Fortunately, normal common-sense security measures should be sufficient for most people. A quick (but not comprehensive) list includes:

    • Don’t log in to administrator accounts. Create a non-admin account for your day-to-day work. You can type in an admin user name and password to authenticate things that require admin access (e.g. installing software)
    • Keep the OS and your applications (especially those that deal with Internet content, like web browsers and e-mail clients) up to date with the latest security patches
    • Configure your web browser to deny access to hardware devices like cameras and microphones. For Firefox, you can block access to your location, camera, microphone, notifications, media autoplay and VR devices. Only permit specific web sites access - those that you know you can trust, and even then only if you actually need the feature that the page is using the device for.
    • Don’t install any applications, add-ons or plugins that you didn’t explicitly request. If some web site or document tries, always deny its permission, no matter what it claims to be. You have no way of knowing if it is legitimate or malware. If you think you need the software, go to the product’s home page (or the App Store, if applicable) and download/install it yourself, to maximize the odds of getting the real thing.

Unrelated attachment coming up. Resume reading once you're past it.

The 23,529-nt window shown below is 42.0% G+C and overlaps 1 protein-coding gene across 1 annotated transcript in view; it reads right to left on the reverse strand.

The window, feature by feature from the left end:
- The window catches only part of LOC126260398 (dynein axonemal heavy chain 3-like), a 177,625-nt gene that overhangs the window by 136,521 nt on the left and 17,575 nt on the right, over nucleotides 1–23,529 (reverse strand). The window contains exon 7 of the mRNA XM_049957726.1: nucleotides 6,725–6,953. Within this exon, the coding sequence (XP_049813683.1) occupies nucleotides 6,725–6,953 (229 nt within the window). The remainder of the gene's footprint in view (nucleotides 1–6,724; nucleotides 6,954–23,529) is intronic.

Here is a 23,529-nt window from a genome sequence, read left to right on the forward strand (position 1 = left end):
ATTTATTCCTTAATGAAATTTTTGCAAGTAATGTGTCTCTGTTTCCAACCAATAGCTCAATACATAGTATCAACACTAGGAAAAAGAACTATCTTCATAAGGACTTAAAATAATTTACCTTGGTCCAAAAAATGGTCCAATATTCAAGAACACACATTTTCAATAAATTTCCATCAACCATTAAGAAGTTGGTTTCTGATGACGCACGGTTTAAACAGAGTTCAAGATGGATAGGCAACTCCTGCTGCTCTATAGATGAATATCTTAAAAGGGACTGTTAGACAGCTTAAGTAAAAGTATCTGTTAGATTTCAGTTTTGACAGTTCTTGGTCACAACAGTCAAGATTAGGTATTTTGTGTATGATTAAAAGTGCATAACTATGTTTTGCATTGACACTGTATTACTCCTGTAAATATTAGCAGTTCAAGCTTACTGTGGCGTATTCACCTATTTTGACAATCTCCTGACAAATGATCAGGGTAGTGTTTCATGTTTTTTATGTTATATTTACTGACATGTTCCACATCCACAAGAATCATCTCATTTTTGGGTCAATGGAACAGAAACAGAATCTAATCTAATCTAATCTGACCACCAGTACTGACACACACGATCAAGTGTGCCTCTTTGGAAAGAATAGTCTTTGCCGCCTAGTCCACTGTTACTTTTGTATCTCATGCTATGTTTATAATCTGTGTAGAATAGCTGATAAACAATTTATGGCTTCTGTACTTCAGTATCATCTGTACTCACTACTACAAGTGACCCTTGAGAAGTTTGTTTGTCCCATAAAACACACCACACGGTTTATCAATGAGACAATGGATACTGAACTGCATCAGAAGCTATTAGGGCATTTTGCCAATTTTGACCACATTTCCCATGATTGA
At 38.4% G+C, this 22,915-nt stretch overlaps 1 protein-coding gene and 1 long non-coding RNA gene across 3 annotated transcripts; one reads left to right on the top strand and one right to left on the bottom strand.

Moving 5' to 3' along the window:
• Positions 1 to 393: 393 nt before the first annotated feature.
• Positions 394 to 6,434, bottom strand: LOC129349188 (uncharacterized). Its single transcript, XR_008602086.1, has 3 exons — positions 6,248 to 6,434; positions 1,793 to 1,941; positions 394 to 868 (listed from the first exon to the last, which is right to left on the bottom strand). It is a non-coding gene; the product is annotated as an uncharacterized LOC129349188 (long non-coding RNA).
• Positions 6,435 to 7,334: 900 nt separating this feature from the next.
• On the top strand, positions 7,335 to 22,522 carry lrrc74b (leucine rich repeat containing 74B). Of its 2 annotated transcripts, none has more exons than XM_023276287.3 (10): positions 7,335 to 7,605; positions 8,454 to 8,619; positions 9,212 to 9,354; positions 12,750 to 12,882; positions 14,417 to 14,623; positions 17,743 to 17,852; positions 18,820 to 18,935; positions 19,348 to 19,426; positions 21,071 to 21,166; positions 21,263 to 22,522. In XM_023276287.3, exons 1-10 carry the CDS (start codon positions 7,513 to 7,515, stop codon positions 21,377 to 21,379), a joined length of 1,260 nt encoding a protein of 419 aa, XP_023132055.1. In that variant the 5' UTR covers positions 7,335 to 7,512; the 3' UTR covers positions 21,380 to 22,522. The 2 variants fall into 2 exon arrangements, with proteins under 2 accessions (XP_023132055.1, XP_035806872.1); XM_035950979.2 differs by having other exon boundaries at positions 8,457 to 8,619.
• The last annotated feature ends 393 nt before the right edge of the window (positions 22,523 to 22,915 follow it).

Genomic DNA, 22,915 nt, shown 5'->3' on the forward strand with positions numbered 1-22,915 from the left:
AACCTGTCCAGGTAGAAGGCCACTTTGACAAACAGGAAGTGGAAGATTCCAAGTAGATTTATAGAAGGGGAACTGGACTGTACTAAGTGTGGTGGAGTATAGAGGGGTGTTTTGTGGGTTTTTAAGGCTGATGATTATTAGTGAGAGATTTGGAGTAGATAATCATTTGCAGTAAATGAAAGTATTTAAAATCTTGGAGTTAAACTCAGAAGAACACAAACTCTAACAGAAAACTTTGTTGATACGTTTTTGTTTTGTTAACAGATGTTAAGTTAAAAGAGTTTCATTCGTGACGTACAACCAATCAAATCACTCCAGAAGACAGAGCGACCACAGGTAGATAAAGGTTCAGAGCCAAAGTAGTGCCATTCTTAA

• Don’t use plugins and browser add-ons you don’t need. For those you do need, restrict them to only those sites/documents where you really need them and make sure they are kept up to date (auto-updaters are a very good thing here).
    • Don’t ever download software from third-party sites. Only download from official distribution points. Software from other sites may or may not be infected. You have no way of knowing so don’t take a chance. This is especially critical for file sharing networks and “warez” sites - even if you think the content is legal, you still can’t trust that it is what it claims to be.
    • You might want to be equally cautious with media files. Although audio and video files rarely contain malware, there have been cases where specially-crafted media files exploit security bugs in media-player software. Stick with media from trusted sources (e.g. the iTunes store or Amazon Music) to be on the safe side.